Last month, Stephanie Evergreen wrote an awesome guest post called “Six Steps to Great Charts” with lots of practical tips for using the Excel chart feature to visualize your social media measurement data. The six steps:
Step 1: Which Chart is Best?
Step 2: Use Color To Emphasize
Step 3: Delete Data You Don’t Need
Step 4: Directly Label
Step 5: Save As A Template
Step 6: Annotate
For step 1, she suggested using Juice Analytics chart chooser tool. I wanted to learn more about what particular chart format is better suited to visualize a particular comparison or insight from social media data. And, can the process of selecting the right chart format help you better understand your data? To help answer those questions, I consulted a classic, “Say It With Charts” written by Gene Zelazny, Director of Visual Communications at McKinsey which is a sort of Strunk and White for graphs and charts and used it to guide creating charts in Excel. Here’s what I learned:
When it comes to charts to display quantitative data, there are only a few basic chart forms to select from. Here’s the different formats and some pointers on when and how to use them for reporting on your social media metrics and data.
Pie Chart: Use a pie chart when you are making a point about the size or percentage of each component compared to a whole. The example of above is the percentage of gender for total audience. Your eye is used to measuring in a clock-wise motion, so you should position the most important segment against the 12 o’clock line. To make the most of pie charts, do not have more than 6 slices. Select the five most important components and make the rest into other. Pie charts are the least practical of the chart forms and most often misused.
Here’s more on how to use pie charts in excel.
As soon as you need to need to compare the components of more than one total, avoid using a pie chart and switch to a bar chart or column graph.
Bar Chart: When you compare different items, use a bar chart. The vertical is used to label and measure different items. In the example above, the bars are measuring the unique number of monthly web visitors from source. You have some choices in how you arrange the bars or items. You could arrange them in alphabetical order, or low to high or high to low (best to worst) as I did above. Think about what order best stresses the point you want to make and make sure you sort your data in excel the right way.
Use can also use color to reinforce the what the data is telling you or the title of the chart. In this example, I made the item with the best traffic referral a different color from the rest, using Facebook blue. I had to use format options in Excel and change the colors of the bars manual. Zelazny also suggests that the space between the bars be smaller than the size of the bars. The default in Excel is to have thin bars with a lot f space. I had to use the editing series option and reduce the “gap width.” Here’s how to do it.
You can add a scale at the top or numbers at the end of the bars, but not both because it adds clutter. Use the scale if all you want is a quick study of relationships, but use the numbers if they are important to your message. Sometimes, you might want to use the scale and the one number that needs emphasis. There are variations on the bar chart that you use in Excel, but these are used for complex data sets. Keep it simple!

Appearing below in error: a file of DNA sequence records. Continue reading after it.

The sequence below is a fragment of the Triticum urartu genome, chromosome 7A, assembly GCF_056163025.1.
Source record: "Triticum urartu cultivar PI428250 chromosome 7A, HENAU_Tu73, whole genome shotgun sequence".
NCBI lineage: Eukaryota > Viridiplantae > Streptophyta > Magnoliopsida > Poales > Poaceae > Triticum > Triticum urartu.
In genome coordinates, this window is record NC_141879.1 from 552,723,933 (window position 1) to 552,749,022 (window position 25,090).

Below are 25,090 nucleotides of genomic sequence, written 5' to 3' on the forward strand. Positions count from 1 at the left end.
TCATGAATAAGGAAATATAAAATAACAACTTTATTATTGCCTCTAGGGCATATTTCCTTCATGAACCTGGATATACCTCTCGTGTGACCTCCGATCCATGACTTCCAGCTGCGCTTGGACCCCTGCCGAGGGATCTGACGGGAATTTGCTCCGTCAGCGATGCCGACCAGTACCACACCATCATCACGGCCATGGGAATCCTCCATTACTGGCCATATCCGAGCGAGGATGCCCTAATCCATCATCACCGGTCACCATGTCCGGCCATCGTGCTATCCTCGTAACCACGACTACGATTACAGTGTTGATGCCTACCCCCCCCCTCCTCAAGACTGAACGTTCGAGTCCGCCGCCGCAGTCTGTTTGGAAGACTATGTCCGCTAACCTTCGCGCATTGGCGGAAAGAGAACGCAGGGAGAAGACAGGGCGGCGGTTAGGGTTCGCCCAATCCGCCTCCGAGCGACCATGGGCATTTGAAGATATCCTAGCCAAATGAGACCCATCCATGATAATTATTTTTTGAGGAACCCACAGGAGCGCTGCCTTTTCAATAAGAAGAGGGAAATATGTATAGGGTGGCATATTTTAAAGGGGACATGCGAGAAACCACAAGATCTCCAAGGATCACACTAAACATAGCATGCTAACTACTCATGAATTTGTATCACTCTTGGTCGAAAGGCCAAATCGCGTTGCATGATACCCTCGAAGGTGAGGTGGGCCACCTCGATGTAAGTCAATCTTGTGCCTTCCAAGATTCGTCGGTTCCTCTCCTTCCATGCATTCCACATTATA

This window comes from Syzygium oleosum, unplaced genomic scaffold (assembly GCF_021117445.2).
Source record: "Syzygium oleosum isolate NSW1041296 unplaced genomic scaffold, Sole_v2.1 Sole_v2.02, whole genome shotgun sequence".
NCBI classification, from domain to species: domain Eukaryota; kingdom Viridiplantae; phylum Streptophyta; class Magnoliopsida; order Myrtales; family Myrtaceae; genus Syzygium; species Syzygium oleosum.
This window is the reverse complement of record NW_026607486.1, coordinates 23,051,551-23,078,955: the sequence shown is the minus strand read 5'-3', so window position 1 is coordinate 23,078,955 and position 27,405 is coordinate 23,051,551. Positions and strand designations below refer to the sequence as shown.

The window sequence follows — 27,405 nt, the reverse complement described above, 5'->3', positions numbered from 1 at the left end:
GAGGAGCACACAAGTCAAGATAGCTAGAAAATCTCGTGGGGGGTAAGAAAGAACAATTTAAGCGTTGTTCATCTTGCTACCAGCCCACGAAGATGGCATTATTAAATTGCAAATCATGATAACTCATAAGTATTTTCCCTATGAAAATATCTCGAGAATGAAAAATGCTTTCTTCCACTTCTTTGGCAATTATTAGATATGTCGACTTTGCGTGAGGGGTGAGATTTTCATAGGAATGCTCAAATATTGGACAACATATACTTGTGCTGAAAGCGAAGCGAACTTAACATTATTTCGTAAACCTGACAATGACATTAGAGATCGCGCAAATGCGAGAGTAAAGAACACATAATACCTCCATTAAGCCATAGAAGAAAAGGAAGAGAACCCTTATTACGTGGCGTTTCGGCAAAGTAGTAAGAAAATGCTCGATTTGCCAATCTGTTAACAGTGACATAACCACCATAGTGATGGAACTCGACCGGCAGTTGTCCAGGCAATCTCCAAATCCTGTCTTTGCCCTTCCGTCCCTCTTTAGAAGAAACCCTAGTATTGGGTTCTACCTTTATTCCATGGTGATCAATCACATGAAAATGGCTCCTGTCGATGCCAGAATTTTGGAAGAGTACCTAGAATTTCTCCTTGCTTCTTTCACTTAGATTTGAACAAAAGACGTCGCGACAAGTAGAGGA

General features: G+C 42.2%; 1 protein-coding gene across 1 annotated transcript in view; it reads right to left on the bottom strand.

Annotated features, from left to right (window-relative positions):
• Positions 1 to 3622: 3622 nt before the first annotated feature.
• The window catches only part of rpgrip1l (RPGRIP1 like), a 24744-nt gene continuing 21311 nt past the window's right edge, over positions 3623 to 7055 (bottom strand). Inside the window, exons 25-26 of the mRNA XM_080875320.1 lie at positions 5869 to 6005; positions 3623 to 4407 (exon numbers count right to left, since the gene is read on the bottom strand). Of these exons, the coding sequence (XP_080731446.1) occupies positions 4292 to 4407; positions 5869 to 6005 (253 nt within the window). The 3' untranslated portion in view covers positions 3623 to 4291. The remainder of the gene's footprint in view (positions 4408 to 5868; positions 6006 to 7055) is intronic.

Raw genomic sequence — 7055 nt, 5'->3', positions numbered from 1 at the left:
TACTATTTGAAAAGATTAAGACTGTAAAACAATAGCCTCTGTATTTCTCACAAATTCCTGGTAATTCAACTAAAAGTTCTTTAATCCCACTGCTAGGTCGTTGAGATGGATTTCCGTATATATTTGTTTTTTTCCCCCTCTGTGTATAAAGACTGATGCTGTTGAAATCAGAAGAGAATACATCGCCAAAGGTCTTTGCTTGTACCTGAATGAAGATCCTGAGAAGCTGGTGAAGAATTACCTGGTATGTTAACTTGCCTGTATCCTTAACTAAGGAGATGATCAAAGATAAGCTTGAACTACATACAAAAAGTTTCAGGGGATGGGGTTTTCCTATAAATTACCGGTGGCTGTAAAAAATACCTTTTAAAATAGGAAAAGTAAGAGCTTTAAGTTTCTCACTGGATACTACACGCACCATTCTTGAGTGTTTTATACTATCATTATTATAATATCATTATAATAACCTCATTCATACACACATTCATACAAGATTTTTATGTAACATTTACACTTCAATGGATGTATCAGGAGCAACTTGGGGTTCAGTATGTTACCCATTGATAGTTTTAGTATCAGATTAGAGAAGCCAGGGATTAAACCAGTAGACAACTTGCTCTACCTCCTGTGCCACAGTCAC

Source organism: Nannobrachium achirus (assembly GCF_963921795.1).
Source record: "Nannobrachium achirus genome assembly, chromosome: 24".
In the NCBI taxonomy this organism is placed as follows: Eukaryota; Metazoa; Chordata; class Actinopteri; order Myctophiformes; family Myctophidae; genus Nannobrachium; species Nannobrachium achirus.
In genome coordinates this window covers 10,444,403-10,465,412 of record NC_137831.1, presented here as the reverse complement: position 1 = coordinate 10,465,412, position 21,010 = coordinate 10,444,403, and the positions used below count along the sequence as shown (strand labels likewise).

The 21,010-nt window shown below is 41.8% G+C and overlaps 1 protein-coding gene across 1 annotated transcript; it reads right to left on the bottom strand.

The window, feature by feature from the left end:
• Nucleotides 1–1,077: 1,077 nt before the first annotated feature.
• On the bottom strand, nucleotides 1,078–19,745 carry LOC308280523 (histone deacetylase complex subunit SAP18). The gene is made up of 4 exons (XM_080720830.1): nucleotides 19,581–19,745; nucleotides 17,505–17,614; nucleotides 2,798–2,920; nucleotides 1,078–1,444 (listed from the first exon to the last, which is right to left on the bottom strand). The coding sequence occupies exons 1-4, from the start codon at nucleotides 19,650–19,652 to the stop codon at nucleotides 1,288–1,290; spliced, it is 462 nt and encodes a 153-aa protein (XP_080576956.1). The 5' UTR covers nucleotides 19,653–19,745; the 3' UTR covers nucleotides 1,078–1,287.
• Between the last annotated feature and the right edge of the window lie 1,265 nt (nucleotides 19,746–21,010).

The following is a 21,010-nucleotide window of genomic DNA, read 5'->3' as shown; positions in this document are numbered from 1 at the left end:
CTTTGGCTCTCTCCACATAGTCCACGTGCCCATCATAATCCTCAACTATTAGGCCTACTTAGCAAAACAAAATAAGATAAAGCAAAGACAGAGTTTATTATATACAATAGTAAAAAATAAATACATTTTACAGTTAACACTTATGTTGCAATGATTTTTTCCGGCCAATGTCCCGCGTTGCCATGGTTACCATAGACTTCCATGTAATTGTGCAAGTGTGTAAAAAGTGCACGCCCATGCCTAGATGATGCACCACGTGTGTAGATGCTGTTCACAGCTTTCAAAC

More in bar charts in excel.
Time Series Comparisons
The pie chart and bar chart are used to compare different components with another at one point in time, but you have data that is showing changes over time, you can use a column chart or line chart. Zelazny says that picking between the two forms depends on how many data points you are plotting – fewer use the column chart, more (many years) use the line chart. Also, column chart is best for representing data that “reset” every month and line charts best for cumulative data.
I’ve created two different examples below with some notes about how to maximize each.
Column Chart: The chart illustrates click thrus on Twitter to links by month and each month starts over again. The suggestions for making the most of column charts are similar to bar charts.
Line Chart: The line chart is one of the most often used of the five charts. It is easiest to understand your data – whether the trend is increasing, decreasing, fluctuating, or remaining the same. It is best used when there is cumulative data, like growth in subscribers, followers, or fans.
Make sure your trend line is bolder or thicker than the horizontal grids, again requires changing the style of the lines in the chart format menu. Grids are there for reference, not dominate visual attention.
The line chart has a variation – the grouped line chart which compares the performance over time of two or more items. The challenge is figuring out how many trend lines you can show before your chart looks like a bowl of pasta. One technique to de-clutter is pair your trend lines, although this requires using more charts.
Column charts and line charts can also be used to comparison of frequency distribution these are called histograms (column) and histographs (line). This shows how many items fall into a series of progressive numerical ranges (distribution). Column charts are used for fewer ranges and line charts more ranges.
One thing I discovered: If approached representing data on a chart as a design process focusing on my key point and using the customization options (color, size, grids, order, title), my charts were vastly improved over the default Excel options. In other words, I used Excel to as a sense-making tool, not just a chart creation tool.
Want to go deeper in charts and graphs in Excel? Here’s a terrific resource from one of my favorite data nerds, Ann Emery. (Hat tip to Susan Chavez)
What are your tips for making sense out of your data?
How do you visualize your social media data in excel?